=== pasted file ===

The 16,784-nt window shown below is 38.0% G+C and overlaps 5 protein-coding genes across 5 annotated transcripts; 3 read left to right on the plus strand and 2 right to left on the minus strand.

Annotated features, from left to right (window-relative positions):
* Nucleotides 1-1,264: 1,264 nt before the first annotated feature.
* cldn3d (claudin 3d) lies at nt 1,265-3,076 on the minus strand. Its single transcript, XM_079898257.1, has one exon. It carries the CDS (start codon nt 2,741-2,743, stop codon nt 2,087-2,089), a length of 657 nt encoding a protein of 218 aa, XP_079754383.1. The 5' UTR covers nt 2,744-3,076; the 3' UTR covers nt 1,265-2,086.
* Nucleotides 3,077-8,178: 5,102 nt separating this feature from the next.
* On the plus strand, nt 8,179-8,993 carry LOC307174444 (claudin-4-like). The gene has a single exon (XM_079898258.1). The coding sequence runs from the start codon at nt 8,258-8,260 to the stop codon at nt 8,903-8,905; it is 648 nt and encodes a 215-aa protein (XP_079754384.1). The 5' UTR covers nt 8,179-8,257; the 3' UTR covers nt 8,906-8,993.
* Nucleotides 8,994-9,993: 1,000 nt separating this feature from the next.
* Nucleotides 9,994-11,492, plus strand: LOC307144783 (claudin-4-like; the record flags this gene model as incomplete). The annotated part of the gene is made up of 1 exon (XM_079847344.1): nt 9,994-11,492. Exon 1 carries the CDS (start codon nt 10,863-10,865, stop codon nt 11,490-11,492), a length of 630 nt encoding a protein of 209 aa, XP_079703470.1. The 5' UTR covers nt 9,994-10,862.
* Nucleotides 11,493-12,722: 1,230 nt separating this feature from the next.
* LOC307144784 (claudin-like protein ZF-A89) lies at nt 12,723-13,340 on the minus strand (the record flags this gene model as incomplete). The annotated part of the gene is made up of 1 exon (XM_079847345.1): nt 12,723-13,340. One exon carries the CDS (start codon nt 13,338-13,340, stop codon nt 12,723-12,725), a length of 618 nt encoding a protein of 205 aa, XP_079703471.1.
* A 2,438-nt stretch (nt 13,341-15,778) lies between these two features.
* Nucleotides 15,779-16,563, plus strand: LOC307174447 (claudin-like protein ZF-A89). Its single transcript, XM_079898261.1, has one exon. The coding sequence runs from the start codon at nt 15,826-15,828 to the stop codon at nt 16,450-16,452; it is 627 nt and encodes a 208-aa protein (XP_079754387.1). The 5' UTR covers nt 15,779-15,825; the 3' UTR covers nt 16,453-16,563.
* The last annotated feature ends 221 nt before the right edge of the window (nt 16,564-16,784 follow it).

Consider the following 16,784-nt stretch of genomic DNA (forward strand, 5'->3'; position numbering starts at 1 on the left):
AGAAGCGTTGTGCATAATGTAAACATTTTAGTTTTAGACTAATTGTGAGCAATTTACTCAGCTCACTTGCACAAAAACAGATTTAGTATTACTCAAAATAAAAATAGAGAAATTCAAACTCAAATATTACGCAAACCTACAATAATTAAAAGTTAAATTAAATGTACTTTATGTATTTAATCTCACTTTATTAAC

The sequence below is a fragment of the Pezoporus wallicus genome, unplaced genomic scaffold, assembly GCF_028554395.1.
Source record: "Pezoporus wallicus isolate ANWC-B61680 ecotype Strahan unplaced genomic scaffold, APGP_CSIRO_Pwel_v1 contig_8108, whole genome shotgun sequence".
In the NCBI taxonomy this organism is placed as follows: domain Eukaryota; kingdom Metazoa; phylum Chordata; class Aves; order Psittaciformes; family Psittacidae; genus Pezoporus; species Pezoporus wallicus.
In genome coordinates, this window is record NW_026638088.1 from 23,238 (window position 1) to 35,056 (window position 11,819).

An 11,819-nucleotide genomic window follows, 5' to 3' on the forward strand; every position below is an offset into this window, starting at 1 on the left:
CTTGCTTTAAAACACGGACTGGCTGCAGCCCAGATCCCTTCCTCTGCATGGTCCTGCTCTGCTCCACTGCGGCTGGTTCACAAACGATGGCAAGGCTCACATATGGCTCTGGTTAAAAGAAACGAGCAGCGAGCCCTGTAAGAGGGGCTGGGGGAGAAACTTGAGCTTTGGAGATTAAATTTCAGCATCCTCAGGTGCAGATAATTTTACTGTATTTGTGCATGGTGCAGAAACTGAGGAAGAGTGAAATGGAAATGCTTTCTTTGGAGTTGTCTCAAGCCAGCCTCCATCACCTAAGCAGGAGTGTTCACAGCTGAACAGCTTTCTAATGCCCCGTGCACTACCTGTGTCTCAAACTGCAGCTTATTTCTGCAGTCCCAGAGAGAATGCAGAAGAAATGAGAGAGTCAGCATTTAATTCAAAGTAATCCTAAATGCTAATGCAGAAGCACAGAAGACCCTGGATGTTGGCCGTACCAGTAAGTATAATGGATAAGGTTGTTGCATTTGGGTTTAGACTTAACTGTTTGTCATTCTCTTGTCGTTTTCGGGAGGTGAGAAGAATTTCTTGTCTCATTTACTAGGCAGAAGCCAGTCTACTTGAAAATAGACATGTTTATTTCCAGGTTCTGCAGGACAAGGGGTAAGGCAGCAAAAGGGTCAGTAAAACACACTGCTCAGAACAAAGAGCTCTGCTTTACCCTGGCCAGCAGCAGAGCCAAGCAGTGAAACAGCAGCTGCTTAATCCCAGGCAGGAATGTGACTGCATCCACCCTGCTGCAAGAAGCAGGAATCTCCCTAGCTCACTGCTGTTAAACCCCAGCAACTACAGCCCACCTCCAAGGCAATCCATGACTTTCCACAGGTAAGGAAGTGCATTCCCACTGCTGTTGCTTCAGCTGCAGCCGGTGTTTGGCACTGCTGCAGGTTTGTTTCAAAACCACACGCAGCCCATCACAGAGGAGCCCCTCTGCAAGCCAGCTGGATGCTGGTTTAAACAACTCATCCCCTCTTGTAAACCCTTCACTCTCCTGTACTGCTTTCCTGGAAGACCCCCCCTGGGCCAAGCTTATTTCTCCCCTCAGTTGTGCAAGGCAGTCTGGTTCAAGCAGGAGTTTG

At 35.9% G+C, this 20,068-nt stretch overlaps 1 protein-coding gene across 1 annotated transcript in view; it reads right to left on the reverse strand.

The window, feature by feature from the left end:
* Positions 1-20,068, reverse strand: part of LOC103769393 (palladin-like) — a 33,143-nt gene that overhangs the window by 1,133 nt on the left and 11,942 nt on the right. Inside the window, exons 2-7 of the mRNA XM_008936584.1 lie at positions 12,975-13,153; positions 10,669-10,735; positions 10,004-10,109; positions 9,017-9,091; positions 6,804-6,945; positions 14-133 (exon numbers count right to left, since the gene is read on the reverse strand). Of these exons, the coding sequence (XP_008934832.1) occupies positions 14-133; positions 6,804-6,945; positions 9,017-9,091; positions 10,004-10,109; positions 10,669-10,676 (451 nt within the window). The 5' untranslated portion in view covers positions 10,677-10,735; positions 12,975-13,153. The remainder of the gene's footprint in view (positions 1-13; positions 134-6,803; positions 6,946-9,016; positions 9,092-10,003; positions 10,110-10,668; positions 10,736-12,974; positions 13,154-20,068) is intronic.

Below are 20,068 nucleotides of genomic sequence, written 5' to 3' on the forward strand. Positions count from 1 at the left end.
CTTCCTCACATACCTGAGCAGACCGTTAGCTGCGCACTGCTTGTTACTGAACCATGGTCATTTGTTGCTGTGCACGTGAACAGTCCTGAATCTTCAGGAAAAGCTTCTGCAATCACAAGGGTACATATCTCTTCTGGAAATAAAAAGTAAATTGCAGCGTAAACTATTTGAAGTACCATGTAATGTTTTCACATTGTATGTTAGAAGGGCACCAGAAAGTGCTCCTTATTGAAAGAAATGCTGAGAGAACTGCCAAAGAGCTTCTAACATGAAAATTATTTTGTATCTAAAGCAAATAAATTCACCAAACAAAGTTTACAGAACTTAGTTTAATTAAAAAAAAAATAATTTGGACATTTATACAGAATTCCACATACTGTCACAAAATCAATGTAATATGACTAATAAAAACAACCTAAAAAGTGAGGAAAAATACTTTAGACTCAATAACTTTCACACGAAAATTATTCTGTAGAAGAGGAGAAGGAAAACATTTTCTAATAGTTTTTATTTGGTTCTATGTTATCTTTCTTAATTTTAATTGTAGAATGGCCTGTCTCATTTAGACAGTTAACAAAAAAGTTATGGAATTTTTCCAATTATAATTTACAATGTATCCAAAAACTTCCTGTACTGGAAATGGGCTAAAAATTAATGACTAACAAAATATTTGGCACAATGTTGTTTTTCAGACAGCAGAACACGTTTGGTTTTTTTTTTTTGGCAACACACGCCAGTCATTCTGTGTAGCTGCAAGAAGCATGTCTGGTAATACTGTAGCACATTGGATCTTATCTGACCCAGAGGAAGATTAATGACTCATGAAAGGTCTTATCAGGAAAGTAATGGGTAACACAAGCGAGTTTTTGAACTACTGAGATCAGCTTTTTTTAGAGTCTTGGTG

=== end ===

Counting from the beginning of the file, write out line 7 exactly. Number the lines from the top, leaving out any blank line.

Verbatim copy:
* Nucleotides 8,994-9,993: 1,000 nt separating this feature from the next.